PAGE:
Apple itself is of little help in such cases. AppleCare's extended warranty doesn't cover theft or damage from crime. Visiting Apple's support page is a dead end. Clicking "product has been lost or stolen" gets you a curt reply: "If you have lost or found an Apple product, please contact your local law enforcement agency to report it. Choose another support topic to continue this online session."
At the encouragement of the local police officers investigating my theft, I called Apple's toll-free number and spoke with a customer service representative. After explaining my situation, and noting that the police had advised me to call, I spent a few minutes on hold as the representative conferred with a supervisor.
When the rep returned to the line, he said that he would make a note of the crime and my machine's serial number. He also gave me a "case number," before adding apologetically, "We don't really have any way in the system to flag stolen items."
Given the rise in Apple-related thefts--16,000 in New York last year alone--one would think the company would be keen on being more helpful to law enforcement, by, for example, creating and maintaining a database that could flag stolen goods that end up at an Apple Store Genius Bar.
Parties of the third part
Several third-party applications promise superior theft protection. All of them provide variations on the same service: When you report your equipment missing through a Web-based control panel, the software will attempt to locate your device using its geolocation features, if the device is connected to the Internet. All of these programs can also take surreptitious screenshots and photos using the device's iSight camera, and all include features that allow remote monitoring, locking, and deletion.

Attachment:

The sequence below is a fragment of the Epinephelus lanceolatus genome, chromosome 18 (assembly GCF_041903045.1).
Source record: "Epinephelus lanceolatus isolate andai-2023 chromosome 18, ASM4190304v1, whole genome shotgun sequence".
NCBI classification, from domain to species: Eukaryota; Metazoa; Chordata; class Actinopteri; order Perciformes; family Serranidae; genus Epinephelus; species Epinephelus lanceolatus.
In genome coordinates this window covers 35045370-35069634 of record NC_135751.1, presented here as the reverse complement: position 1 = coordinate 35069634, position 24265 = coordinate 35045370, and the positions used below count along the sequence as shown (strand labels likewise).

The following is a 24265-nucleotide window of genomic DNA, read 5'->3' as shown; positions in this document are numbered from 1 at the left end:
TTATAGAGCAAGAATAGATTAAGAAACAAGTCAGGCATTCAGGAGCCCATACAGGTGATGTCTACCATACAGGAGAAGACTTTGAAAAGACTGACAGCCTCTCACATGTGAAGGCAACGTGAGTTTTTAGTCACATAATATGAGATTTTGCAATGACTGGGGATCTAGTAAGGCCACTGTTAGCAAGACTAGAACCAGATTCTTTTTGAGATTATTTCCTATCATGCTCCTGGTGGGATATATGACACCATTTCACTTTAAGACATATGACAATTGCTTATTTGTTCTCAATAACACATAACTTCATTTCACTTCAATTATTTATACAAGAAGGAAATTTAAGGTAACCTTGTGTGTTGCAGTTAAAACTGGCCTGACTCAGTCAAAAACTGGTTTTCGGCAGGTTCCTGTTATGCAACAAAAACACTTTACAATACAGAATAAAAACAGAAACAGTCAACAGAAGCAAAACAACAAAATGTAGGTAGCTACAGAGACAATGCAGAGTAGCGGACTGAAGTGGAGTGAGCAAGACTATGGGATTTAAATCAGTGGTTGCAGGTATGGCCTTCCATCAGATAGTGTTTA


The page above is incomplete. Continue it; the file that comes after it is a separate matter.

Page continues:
Flipcode's Hidden "boasts the most advanced theft tracking software for your Mac." I tested Hidden on my desktop computer, an iMac. Using nearby Wi-Fi points, the app placed my computer about a block and a half south of where I actually live. Close enough for government work? I tried a second test, which successfully located the machine. You can also enable the computer to take photos of the illicit user. Hidden's basic plan starts at $15 a year for one machine, with up to five licenses costing $45 annually.
Prey is a free, open-source alternative--and it was quite a bit more accurate than Hidden on my first go-round. Not only did Prey pinpoint my computer's exact location, but it also took a screenshot and a clandestine photo of me using the machine, and wrapped up all that data in an online report I could access from the Web. The "pro" version starts at $5 a month for up to three devices, and provides up to 100 reports, "on demand" activation, and an "active mode" that lets you keep track of your devices at all times, not just when they're missing.
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